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COMMONWEALTH PENNSYLVANIA v. HAROLD KEATON (03/28/80)

filed: March 28, 1980.

COMMONWEALTH OF PENNSYLVANIA
v.
HAROLD KEATON, APPELLANT



Nos. 208 and 209 Special Transfer Docket Appeals from Judgments of Sentence of Court of Common Pleas, Trial Division, Criminal Section, Philadelphia County, Nos. 127 and 128 November Term, 1976.

COUNSEL

Donald C. Marino, Philadelphia, for appellant.

Richard Myers, Assistant District Attorney, Philadelphia, for Commonwealth, appellee.

Montgomery, O'Brien and Honeyman, JJ.*fn*

Author: Per Curiam

[ 276 Pa. Super. Page 521]

On April 6, 1977 appellant was found guilty of murder in the first degree and possession of an instrument of crime by verdict of a jury. Post verdict motions, including a claim of ineffective assistance of counsel, were filed. Thereafter, new counsel for appellant was appointed by the trial court. Following the denial of the post verdict motions, appellant was sentenced to a term of life imprisonment on the murder charge and a consecutive sentence of two and one-half years to five years on the weapons offense. From these judgments of sentence, appeal was taken.

On October 14, 1976 at 4:00 p. m. the body of Calvin Yates was found in the side yard of 631 North Twelfth Street, Philadelphia. The cause of his death was established as a stab wound in the abdomen which had been inflicted by a knife. The time of his death was determined to have been at least twelve hours before the discovery of his body. Appellant had lived with Yates in the first floor front apartment at 631 North Twelfth Street. On the night of the killing, appellant had told Bernard Upchurch that he was going to kill Yates. At 10:00 p. m. on October 13, 1976 and again at 4:00 a. m. on October 14, 1976, the occupant of

[ 276 Pa. Super. Page 522]

    the first floor rear apartment at that address heard a lot of noise and someone saying "Oh, oh, oh." On the morning of October 14, at appellant's apartment, appellant told Upchurch that he had killed Yates and also showed him the decedent's body. At trial, Upchurch positively identified appellant as a man he had known for four or five years, and testified that his nickname was "Little John," and that he was the man who had talked about murdering Yates and the one who had shown him the body. At the time of appellant's arrest, a knife was found in his right hand coat pocket. He also gave three statements to the police.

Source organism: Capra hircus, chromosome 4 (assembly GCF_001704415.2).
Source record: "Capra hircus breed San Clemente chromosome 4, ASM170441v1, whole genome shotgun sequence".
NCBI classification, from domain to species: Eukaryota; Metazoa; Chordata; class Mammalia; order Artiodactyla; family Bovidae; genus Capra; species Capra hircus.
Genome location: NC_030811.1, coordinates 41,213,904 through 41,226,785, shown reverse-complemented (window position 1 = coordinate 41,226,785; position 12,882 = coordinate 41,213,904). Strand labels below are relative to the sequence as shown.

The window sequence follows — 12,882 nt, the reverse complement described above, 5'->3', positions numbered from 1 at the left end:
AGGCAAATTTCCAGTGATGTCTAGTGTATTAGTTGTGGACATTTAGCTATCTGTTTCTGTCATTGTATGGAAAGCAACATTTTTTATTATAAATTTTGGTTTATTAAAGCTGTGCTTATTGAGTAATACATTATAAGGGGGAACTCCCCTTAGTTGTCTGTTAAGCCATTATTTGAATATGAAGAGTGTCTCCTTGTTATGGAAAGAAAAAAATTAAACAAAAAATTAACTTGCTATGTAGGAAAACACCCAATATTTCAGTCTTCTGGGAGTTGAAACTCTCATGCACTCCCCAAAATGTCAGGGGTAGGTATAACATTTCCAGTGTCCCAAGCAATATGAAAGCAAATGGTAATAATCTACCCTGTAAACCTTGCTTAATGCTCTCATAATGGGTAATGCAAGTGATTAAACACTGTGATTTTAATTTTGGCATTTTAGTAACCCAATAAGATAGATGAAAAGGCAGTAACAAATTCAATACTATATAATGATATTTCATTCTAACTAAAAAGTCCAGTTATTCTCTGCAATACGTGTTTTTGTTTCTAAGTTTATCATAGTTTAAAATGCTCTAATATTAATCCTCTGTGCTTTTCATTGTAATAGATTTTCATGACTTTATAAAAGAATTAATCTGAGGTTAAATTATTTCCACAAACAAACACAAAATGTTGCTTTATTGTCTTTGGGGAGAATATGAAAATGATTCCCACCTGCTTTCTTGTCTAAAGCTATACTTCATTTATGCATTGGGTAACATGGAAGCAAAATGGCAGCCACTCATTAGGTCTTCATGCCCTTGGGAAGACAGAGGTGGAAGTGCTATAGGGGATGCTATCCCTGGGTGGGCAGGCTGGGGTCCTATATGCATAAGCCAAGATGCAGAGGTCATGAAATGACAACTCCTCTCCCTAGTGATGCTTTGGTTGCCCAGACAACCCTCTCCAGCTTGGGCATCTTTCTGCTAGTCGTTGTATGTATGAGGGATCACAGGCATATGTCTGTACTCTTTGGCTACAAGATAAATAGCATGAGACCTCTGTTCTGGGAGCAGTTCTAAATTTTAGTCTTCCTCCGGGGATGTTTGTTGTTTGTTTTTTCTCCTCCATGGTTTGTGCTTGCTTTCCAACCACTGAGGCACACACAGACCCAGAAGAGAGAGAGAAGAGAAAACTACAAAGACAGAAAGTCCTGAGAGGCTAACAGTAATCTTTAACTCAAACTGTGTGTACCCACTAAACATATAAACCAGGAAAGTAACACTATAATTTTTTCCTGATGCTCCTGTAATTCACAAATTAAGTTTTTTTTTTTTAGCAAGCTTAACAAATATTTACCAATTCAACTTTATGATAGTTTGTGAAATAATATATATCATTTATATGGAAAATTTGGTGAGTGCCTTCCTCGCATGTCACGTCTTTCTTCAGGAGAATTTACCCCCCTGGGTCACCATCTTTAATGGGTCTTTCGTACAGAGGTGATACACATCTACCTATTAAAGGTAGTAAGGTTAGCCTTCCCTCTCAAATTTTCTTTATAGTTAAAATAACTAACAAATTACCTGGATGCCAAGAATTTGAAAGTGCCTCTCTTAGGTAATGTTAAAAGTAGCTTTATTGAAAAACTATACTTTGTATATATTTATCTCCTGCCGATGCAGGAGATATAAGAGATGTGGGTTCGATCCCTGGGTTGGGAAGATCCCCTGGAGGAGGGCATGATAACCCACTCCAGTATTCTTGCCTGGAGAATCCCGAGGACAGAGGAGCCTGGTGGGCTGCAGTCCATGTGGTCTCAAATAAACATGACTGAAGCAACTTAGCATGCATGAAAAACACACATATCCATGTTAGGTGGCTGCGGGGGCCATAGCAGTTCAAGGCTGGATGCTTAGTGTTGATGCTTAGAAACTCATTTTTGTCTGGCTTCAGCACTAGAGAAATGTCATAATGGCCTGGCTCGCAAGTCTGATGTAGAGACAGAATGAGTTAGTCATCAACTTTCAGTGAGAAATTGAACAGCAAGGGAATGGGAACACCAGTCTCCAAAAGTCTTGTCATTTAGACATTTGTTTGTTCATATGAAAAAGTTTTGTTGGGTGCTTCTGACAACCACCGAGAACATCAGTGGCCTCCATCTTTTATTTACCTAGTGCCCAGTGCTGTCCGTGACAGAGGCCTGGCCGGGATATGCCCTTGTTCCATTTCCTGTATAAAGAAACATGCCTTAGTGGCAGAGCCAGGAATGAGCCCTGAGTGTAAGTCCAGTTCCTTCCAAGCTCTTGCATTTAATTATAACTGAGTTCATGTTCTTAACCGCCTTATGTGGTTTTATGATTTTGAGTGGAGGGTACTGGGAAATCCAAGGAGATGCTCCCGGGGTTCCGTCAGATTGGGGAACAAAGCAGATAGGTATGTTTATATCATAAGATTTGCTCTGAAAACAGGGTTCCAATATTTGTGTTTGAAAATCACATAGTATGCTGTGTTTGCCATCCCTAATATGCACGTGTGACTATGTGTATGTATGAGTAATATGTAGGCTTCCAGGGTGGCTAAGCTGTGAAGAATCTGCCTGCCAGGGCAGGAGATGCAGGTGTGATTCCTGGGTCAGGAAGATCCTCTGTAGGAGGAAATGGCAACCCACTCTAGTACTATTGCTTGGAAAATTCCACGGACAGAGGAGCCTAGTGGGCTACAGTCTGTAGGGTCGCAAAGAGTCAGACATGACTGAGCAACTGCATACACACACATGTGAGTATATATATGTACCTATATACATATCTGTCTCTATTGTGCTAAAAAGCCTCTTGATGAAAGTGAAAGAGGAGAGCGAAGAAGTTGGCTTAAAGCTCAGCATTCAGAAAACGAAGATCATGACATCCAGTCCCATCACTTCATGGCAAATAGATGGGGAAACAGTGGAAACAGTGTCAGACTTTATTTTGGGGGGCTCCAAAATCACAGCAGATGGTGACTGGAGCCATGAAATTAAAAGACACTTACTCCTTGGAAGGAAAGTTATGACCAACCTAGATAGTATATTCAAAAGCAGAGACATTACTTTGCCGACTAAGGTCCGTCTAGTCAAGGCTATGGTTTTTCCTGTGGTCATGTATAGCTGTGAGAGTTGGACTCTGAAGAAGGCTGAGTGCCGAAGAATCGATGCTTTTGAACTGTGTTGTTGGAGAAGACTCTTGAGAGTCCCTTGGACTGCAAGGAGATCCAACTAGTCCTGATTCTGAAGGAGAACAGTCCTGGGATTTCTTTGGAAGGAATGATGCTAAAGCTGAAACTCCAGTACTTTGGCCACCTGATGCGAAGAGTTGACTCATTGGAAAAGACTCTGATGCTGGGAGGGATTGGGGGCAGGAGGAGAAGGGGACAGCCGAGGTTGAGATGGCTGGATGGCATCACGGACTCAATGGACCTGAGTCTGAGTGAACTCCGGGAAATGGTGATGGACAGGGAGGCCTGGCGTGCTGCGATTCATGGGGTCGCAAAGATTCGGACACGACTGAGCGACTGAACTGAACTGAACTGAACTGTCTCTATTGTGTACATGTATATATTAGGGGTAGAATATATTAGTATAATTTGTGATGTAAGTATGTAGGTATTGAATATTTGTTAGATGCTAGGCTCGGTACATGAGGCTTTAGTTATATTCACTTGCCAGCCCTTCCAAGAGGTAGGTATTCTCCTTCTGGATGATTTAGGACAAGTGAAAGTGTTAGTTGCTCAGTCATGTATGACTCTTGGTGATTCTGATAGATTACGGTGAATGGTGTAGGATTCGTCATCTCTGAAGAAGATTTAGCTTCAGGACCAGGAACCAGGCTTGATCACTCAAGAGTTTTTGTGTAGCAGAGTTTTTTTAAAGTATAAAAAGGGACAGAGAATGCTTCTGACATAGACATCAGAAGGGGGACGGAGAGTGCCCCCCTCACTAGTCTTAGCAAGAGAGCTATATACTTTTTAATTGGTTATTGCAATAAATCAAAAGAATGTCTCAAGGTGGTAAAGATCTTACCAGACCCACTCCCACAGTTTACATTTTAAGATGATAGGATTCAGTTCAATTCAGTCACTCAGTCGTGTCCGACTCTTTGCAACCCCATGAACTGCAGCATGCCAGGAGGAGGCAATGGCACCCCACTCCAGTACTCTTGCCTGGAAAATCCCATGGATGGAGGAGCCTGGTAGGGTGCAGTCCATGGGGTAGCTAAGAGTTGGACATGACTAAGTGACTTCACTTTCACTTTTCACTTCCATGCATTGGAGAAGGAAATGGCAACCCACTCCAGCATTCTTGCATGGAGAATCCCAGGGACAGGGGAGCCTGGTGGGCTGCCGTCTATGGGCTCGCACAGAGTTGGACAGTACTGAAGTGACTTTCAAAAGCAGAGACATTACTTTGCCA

On February 11, 1977, after hearing, appellant's motion to suppress his statements and the knife was granted. Appellant's trial counsel then filed a Petition for a Writ of Habeas Corpus, which was denied on February 18, 1977. An appeal was taken therefrom; but later discontinued. On March 28, 1977, after hearing, appellant's motion to suppress the identification testimony of Upchurch was denied.

Appellant asserts that the evidence was insufficient to support the guilty verdict as to possession of an instrument of crime. The only evidence to support such charge was purely circumstantial. However, the jury having concluded that appellant was the slayer, and that death resulted from the infliction of a stab wound with a knife, could logically have concluded from all the evidence that appellant had possession of a knife, and that the knife was an instrument commonly used for criminal purposes within the contemplation of Section 907 of the Crimes Code (18 Pa.C.S.A. 907). Similarly, they could have further logically concluded that his possession of the knife was under circumstances not manifestly appropriate for any lawful use that the knife may have had. In Commonwealth v. Wilcox, 481 Pa. 284, 392 A.2d 1294 (1978), a conviction for this offense was upheld based upon only circumstantial evidence and with an absence of any direct evidence of actual physical possession of the weapon. Therefore, appellant's conviction for this offense was bottomed upon competent evidence.

Appellant challenges the suppression ruling concerning the identification testimony, ...


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